This piece was contributed by Soeur Marie Verité
Today as we celebrate the igniting of the sacred fires of Candlemas, as we seek within ourselves for that which is our deepest inspiration and hope, in Italy and around the world devotees of the Madonna of Montevergine prepare for a festival honoring Her and Her place in their lives which begins this weekend. They will sing and dance up and down Her holy mountainside which used to be, and perhaps still is, the home of a temple to the great mother goddess Cybele. They will play tambourines and sing songs to Our Lady of Montevergine, and floats will be drawn up by to the monastery where Her icon lives by oxen or horse-drawn carts as they have been at this time of year for hundreds of years.
The Madonna of Montevergine is an icon thought to have been painted by St. Luke as a hodegetria, the “One Who Points the Way” to salvation, and in the painting we see the Madonna with the Christ child on her lap. She is pointing to him to indicate that faith in him is the way to salvation. But the people of Italy and around the world look to Her as well, and have developed a love and reverence for her as their “Madonna Bruna,” their “Mamma Schiavona,” their slave mother, because of Her dark skin. They thought that because She had brown skin instead of white, She must be the protectress of those with equally dark skin, and that’s how She came to be associated with the slave or servant classes. They reach out to Her as their own, who understands hard work and sweat and tears, what it means to be marginalized and persecuted. She is not an icon of the wealthy or the privileged, the “white” class. She belongs to those who know what it’s like to work for a living, to be looked down at, to be pushed aside or thought to be somehow “less than.”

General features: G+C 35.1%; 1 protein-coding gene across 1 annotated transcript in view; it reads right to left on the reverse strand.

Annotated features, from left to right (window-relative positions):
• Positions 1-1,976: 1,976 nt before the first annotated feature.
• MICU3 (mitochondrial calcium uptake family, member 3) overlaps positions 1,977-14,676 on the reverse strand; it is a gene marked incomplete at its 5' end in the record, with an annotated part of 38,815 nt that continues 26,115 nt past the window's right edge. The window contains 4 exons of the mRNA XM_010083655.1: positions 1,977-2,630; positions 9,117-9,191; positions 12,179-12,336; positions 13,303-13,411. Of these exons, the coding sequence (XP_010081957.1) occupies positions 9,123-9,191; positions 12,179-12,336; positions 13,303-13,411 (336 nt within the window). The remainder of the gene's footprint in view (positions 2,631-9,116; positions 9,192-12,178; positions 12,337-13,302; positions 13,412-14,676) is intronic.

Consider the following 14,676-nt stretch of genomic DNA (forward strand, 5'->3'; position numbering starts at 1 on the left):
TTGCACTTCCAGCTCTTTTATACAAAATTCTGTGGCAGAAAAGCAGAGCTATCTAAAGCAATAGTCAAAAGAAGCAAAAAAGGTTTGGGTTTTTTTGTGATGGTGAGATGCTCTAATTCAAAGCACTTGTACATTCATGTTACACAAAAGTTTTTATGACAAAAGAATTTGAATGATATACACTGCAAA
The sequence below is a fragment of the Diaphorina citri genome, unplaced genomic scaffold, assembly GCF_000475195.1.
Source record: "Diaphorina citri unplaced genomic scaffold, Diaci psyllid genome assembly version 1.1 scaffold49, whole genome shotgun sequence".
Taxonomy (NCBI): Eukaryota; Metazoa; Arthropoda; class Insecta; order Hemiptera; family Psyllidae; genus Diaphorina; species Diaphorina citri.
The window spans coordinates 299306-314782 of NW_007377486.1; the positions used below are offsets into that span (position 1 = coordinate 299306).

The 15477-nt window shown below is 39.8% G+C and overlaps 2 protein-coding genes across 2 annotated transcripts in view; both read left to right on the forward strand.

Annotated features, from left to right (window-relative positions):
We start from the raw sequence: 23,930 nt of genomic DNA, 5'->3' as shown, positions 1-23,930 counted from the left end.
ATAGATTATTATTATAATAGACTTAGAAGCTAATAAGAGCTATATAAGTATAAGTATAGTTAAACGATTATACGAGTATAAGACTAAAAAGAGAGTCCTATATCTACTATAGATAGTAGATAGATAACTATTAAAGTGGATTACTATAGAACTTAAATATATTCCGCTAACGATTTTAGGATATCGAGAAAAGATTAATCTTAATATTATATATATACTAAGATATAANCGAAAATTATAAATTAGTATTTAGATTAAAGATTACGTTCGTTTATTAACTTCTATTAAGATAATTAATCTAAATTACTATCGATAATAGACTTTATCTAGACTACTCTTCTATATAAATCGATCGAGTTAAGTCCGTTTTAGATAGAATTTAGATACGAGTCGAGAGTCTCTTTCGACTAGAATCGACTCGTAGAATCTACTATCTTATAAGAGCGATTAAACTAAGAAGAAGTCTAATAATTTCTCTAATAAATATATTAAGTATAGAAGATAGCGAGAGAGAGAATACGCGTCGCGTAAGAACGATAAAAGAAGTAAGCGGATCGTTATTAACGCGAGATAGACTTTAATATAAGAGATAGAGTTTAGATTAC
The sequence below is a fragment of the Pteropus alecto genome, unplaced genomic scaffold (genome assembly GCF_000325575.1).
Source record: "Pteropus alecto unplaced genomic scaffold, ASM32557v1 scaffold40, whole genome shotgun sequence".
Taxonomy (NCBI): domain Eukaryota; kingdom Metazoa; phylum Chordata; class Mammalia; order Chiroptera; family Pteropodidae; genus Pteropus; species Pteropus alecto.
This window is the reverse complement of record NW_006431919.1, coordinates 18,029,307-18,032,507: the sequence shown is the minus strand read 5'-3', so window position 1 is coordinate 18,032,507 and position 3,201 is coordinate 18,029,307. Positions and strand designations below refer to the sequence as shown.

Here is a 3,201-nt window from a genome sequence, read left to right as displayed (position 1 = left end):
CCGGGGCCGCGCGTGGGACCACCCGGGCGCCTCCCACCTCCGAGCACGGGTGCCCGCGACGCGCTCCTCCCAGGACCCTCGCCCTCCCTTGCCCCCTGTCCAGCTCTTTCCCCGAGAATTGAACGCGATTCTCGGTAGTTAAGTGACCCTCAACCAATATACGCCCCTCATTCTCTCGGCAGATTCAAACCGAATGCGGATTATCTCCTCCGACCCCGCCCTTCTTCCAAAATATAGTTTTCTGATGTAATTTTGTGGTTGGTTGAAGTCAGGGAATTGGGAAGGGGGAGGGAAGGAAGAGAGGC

She is beloved of the sexually marginalized because of the story of Her saving two gay men in the thirteenth century who had been beaten and run out of town, driven up onto the mountainside to die of exposure to the cold and the harsh elements. The sun shone down on them unexpectedly and helped them get to safety and find warmth, which they then celebrated by having sex on the spot. Or so the story goes. The celebration of human sexuality in all its forms is part of what makes Our Lady of Montevergine special, and perhaps what hearkens back to the rites and rituals of Cybele that used to happen on that very mountainside: the sacred union, the refusal to see human sexuality as something sinful or as something that needs to be hidden in dark places. Her festival is sometimes seen as a time to celebrate the joyful rites of spring, which you can imagine many of the monks of the monastery at Montevergine occasionally getting a little wiggy about. They are monks and have chosen the path of sacred celibacy, after all.
But still they come, christians and pagans alike, to do their rites and make their offerings to the Holy Mother in their own holy way.
Her festival today includes music, dancing, and all forms of celebration: pilgrims sing and dance up and down the mountainside to celebrate Her. But it might also be said that they celebrate the coming spring and the welling up of potential, the coming of new life, which is a miracle after the hard winter. And it’s a miracle for everyone. The Black Madonna, Our Lady of Montevergine, Mamma Schiavona, smiles on us all after all our work, our struggles. She lifts up those who have been left behind, and brings them into the comfort of hope for a new beginning for everyone.